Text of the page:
As a child, Saurav Ganguly was imaginative and mischievous .But still he was a brilliant student who managed to get time to study as well to enjoy. His inclination during his school days was towards football, which he played during his lunch time and in the evening. He is often described as soft-spoken since those days.
Saurav’s interest for football was bound to be over-powered by atmosphere for cricket prevailing in his family. His grandfather, Sachidananda Chatterjee; his father Chandidas Ganguly and his brother Snehashis were all patron of cricketers.
The passion for cricket in dada’s life can be understood from a small incident where he told a lie at home, that he has a holiday next day, just to accompany his brother to Eden Garden. But his lie was discovered and he learnt the lesson of discipline and honesty both by his mother and teachers. He was an ardent cricket lover and had invented a formula to save time by taking lunch in two tiffins, one to eat during lunch and other on his way back home. This provided him with more time to play cricket.
First success for him as a cricketer at international level was becoming the Man of the Series in the U19 World Cup. His marriage with Dona, a non-Brahmin girl, is a good example of inter-caste marriage. For him, his love was more important than disapproval of his family. He managed to tie a wedding knot with Dona with support of his friends. He says that everybody should have their own space, but the inner respect should always be there.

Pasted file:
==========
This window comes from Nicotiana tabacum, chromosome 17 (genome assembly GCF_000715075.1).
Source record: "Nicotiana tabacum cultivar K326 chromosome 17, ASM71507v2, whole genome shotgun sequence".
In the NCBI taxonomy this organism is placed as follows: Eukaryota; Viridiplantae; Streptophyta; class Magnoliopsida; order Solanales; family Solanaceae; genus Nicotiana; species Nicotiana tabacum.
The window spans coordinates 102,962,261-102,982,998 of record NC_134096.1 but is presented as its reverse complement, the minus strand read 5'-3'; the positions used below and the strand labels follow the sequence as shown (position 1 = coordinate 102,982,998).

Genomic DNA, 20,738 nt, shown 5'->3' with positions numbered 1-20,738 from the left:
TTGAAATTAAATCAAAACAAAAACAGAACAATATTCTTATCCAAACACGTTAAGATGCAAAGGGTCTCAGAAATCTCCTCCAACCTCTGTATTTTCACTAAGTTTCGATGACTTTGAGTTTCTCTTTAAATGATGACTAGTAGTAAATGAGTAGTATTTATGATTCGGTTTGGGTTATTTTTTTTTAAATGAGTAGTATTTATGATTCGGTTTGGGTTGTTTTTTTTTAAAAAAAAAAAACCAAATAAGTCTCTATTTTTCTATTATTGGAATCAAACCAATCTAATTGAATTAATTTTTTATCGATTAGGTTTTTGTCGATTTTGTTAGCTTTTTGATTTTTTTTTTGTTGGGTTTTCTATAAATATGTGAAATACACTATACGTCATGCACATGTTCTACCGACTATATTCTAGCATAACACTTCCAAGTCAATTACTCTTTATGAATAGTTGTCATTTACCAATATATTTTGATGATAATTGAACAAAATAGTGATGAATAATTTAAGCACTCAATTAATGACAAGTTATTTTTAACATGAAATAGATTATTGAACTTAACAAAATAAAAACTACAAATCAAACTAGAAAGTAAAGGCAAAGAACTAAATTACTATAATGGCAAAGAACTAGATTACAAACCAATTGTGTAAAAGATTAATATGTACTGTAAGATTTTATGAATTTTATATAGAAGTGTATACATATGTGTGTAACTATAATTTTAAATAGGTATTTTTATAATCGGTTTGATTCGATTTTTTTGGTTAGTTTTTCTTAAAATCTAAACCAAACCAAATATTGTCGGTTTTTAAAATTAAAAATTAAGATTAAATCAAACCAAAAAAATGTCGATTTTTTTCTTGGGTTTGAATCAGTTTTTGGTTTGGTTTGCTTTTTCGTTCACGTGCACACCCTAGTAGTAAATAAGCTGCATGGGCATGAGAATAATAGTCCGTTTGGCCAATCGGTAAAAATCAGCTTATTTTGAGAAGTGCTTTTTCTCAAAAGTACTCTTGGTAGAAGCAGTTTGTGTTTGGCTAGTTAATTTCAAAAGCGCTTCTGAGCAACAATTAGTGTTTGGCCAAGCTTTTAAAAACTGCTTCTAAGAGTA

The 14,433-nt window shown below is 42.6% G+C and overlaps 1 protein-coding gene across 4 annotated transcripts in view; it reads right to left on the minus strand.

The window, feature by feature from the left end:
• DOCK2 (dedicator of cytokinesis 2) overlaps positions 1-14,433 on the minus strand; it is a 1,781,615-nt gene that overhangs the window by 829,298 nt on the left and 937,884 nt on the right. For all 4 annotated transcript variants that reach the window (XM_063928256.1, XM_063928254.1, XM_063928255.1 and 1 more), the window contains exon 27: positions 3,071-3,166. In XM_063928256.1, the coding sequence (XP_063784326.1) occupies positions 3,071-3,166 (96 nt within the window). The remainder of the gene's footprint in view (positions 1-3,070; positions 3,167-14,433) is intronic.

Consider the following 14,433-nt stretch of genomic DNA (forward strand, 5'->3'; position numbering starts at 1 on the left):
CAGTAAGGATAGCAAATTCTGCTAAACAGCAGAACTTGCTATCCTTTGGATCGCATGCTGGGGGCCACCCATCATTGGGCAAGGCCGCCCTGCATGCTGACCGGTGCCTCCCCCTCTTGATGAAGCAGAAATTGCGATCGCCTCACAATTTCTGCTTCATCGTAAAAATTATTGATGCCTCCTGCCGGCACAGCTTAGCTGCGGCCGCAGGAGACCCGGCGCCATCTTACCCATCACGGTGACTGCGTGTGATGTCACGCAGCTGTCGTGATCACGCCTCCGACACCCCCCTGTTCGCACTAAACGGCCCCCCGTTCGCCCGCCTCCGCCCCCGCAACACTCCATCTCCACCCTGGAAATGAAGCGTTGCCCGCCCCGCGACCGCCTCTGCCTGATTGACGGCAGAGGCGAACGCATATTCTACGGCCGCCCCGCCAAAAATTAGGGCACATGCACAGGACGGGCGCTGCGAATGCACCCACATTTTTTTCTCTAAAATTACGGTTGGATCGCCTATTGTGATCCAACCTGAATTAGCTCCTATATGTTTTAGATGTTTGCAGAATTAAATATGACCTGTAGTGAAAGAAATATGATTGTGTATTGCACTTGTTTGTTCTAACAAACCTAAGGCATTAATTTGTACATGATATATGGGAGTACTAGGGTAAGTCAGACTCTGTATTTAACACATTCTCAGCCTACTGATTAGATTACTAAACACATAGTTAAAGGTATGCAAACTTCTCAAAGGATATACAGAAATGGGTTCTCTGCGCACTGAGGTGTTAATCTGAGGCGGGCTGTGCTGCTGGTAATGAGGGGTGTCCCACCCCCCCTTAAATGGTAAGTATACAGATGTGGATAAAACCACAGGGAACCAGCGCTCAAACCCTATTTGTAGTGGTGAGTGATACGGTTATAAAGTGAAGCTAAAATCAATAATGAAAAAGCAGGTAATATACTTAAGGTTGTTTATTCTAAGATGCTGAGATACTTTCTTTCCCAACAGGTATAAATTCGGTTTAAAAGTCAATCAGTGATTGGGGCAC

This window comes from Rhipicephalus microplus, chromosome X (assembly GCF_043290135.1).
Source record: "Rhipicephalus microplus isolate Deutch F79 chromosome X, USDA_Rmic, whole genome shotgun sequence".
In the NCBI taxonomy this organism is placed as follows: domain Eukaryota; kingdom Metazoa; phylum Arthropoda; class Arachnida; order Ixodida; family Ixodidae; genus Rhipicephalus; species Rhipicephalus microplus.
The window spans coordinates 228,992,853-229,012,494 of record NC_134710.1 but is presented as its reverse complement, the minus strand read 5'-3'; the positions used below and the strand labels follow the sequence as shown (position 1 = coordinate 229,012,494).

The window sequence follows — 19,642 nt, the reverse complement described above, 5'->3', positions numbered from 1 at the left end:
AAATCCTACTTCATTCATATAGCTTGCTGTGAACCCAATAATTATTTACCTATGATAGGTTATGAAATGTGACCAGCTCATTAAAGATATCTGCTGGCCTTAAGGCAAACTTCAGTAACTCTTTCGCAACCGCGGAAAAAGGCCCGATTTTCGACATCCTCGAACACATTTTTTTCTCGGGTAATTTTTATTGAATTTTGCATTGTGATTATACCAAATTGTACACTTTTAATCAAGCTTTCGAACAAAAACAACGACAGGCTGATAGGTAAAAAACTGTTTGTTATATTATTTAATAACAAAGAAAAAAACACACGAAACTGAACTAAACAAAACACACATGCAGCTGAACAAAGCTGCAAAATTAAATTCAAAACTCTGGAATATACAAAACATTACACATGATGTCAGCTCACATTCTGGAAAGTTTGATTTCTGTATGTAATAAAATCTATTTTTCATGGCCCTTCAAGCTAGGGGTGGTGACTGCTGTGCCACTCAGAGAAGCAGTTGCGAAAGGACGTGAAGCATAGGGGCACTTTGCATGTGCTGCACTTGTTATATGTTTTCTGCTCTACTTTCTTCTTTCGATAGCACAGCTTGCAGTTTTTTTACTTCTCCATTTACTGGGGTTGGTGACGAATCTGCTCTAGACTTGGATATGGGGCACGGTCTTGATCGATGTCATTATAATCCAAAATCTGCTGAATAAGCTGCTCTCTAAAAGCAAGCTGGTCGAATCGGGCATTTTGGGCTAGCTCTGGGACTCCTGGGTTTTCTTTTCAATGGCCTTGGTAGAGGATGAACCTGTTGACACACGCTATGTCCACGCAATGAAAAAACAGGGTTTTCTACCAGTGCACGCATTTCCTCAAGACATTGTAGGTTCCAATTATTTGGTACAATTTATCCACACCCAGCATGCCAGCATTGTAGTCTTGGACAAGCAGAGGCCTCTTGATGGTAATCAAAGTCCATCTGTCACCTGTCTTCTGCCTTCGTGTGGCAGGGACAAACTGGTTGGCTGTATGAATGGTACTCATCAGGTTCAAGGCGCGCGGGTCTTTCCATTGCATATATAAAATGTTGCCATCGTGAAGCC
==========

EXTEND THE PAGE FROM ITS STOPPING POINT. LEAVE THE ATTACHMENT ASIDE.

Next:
Just from the beginning in his career, he learnt the lesson of hard work and patience. Even whenever he has been dropped from the Indian side, he always comes back hard. He knows that the answer to criticism lies in giving your best. He is often heard saying that one must not worry about future and live in the present. The amount of success he has achieved inspires us to remain dedicated and devoted to our goal to reach it one day or the other. His role in taking the team to success as a captain must not be forgotten.
So, we must try to imbibe what Dada once said in an interview, “It is what you feel and not what others feel about you that is important. If you start getting influenced by discussion and talks around you, life can get difficult.”
[Image Source: http://www.hindu.com/2007/12/14/images/2007121457482301.jpg]